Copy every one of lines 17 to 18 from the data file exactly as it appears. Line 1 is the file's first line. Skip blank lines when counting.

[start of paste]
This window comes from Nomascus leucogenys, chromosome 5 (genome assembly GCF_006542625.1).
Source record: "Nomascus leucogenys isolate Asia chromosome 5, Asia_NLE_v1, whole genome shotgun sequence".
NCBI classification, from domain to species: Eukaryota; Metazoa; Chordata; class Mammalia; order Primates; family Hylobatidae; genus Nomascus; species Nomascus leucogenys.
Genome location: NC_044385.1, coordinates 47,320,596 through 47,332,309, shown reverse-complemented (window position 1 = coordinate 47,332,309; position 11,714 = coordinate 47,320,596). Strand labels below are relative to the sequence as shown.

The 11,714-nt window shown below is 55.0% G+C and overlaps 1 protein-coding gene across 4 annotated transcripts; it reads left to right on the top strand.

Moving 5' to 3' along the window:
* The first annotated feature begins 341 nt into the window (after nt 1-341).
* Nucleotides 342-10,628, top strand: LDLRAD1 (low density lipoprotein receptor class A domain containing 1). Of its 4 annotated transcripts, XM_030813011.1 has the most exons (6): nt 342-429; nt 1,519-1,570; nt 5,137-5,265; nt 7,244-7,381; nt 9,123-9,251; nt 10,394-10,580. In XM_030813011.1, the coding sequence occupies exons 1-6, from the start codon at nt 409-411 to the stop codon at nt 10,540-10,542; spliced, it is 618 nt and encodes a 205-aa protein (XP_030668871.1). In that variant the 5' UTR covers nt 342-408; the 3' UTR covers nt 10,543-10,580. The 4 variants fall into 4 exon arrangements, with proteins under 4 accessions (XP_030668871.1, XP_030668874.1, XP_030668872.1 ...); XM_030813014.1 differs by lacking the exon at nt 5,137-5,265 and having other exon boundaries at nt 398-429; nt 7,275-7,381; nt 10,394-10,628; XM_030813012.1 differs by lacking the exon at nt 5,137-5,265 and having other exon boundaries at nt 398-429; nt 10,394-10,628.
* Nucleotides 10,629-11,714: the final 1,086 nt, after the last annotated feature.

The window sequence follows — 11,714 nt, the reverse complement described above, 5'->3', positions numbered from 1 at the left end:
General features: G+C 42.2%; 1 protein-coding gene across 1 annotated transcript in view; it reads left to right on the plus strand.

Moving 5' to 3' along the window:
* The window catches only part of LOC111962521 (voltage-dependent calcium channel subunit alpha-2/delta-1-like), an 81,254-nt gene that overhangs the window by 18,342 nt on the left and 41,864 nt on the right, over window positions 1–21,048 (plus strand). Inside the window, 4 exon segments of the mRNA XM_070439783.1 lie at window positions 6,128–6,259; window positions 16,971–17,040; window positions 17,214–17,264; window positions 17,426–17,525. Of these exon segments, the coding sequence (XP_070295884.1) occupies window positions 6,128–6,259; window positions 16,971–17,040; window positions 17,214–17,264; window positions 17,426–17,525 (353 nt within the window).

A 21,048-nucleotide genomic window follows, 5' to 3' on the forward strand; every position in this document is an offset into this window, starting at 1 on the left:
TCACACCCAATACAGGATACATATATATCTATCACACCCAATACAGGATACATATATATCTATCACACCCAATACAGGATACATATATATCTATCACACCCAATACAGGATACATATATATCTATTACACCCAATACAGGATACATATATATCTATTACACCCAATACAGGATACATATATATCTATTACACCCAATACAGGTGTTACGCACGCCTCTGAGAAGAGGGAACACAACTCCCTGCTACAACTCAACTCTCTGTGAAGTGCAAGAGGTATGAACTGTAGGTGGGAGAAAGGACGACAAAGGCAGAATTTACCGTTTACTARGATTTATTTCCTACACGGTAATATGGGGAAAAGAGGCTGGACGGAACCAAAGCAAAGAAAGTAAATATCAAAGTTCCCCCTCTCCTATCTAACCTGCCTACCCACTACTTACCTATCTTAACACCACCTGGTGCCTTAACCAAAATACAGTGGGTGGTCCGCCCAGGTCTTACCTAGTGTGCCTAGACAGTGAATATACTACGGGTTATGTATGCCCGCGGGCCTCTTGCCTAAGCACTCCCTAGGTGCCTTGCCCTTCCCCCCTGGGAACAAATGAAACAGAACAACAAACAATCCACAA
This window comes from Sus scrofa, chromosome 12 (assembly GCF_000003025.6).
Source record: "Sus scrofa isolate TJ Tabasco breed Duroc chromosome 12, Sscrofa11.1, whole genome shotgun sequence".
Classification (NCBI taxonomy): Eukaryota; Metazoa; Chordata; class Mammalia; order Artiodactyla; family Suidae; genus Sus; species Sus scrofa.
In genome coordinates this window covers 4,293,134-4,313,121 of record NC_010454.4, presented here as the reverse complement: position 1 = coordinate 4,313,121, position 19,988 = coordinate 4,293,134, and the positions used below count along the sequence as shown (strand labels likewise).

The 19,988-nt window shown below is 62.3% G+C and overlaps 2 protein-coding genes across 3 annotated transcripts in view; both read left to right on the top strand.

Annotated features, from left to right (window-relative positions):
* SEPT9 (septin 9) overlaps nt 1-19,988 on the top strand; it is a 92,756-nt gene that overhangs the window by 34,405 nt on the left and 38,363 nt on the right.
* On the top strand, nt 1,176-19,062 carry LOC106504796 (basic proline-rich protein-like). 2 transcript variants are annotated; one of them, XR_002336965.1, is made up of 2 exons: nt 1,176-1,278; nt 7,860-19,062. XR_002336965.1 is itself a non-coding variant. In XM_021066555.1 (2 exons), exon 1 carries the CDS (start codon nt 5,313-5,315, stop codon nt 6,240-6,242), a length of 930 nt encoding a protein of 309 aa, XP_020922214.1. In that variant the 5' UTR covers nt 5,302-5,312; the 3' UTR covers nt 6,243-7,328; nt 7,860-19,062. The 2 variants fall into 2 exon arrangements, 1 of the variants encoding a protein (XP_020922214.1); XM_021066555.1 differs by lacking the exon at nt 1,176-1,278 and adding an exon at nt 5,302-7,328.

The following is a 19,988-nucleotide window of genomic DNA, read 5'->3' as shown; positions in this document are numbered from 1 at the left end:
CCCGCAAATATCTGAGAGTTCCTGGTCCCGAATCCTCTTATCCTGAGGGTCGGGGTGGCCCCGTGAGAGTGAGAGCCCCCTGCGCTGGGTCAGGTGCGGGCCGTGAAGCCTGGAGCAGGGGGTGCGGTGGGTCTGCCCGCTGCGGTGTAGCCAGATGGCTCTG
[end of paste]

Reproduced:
Source record: "Sus scrofa isolate TJ Tabasco breed Duroc chromosome 12, Sscrofa11.1, whole genome shotgun sequence".
Classification (NCBI taxonomy): Eukaryota; Metazoa; Chordata; class Mammalia; order Artiodactyla; family Suidae; genus Sus; species Sus scrofa.